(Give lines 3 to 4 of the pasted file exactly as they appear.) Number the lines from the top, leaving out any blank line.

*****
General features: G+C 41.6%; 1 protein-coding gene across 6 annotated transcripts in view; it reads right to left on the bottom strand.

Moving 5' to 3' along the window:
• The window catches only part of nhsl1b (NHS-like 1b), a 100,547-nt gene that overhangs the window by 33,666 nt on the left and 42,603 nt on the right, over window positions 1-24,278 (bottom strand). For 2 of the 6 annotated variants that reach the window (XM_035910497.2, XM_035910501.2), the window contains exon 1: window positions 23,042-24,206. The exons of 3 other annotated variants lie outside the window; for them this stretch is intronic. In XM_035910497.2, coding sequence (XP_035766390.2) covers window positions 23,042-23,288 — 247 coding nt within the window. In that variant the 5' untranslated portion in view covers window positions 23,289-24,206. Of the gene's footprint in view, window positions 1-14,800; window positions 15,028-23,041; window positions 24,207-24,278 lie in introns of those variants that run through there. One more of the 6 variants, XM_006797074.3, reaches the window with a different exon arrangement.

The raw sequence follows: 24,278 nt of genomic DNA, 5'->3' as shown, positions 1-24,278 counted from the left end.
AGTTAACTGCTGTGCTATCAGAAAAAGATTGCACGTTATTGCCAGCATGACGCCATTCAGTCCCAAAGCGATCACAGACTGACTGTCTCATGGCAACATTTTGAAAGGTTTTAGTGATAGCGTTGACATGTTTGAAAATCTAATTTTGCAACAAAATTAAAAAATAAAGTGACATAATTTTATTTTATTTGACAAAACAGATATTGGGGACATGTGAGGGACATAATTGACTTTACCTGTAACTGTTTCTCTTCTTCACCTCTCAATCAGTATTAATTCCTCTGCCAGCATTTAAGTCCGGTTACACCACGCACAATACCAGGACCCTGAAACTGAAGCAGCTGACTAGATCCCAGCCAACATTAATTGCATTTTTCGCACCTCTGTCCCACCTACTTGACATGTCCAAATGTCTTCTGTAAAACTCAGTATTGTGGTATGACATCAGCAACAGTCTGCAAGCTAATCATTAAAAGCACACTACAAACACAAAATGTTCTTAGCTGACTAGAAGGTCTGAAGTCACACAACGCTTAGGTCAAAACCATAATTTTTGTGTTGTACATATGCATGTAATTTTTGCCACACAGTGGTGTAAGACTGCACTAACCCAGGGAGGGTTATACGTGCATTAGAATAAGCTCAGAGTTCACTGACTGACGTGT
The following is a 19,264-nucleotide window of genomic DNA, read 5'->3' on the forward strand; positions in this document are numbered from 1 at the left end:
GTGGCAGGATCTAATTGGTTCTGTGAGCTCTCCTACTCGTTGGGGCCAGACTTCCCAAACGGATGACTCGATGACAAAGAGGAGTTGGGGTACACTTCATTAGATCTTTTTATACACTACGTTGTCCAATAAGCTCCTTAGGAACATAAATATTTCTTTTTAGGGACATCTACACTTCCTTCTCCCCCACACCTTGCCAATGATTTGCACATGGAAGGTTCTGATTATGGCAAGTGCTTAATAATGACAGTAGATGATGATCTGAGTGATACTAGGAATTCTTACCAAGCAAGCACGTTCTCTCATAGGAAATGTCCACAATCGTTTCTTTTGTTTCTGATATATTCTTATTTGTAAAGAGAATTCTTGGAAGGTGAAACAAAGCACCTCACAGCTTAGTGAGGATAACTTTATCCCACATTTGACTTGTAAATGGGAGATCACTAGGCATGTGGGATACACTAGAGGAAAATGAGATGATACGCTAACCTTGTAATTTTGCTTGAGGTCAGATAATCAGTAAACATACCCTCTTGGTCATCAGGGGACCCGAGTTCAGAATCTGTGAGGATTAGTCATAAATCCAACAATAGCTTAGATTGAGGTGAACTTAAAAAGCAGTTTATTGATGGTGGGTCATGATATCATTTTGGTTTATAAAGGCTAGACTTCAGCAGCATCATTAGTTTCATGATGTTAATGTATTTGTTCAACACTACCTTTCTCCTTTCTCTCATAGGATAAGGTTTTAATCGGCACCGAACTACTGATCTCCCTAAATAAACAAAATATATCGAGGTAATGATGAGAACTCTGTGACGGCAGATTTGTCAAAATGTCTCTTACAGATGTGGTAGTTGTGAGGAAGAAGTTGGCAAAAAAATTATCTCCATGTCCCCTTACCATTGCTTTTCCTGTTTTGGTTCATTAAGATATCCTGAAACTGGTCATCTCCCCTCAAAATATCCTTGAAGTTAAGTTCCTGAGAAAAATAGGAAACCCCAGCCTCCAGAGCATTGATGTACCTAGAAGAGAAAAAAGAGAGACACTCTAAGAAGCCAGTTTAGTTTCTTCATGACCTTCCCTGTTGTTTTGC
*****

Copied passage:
• The window catches only part of nhsl1b (NHS-like 1b), a 100,547-nt gene that overhangs the window by 33,666 nt on the left and 42,603 nt on the right, over window positions 1-24,278 (bottom strand). For 2 of the 6 annotated variants that reach the window (XM_035910497.2, XM_035910501.2), the window contains exon 1: window positions 23,042-24,206. The exons of 3 other annotated variants lie outside the window; for them this stretch is intronic. In XM_035910497.2, coding sequence (XP_035766390.2) covers window positions 23,042-23,288 — 247 coding nt within the window. In that variant the 5' untranslated portion in view covers window positions 23,289-24,206. Of the gene's footprint in view, window positions 1-14,800; window positions 15,028-23,041; window positions 24,207-24,278 lie in introns of those variants that run through there. One more of the 6 variants, XM_006797074.3, reaches the window with a different exon arrangement.

The raw sequence follows: 24,278 nt of genomic DNA, 5'->3' as shown, positions 1-24,278 counted from the left end.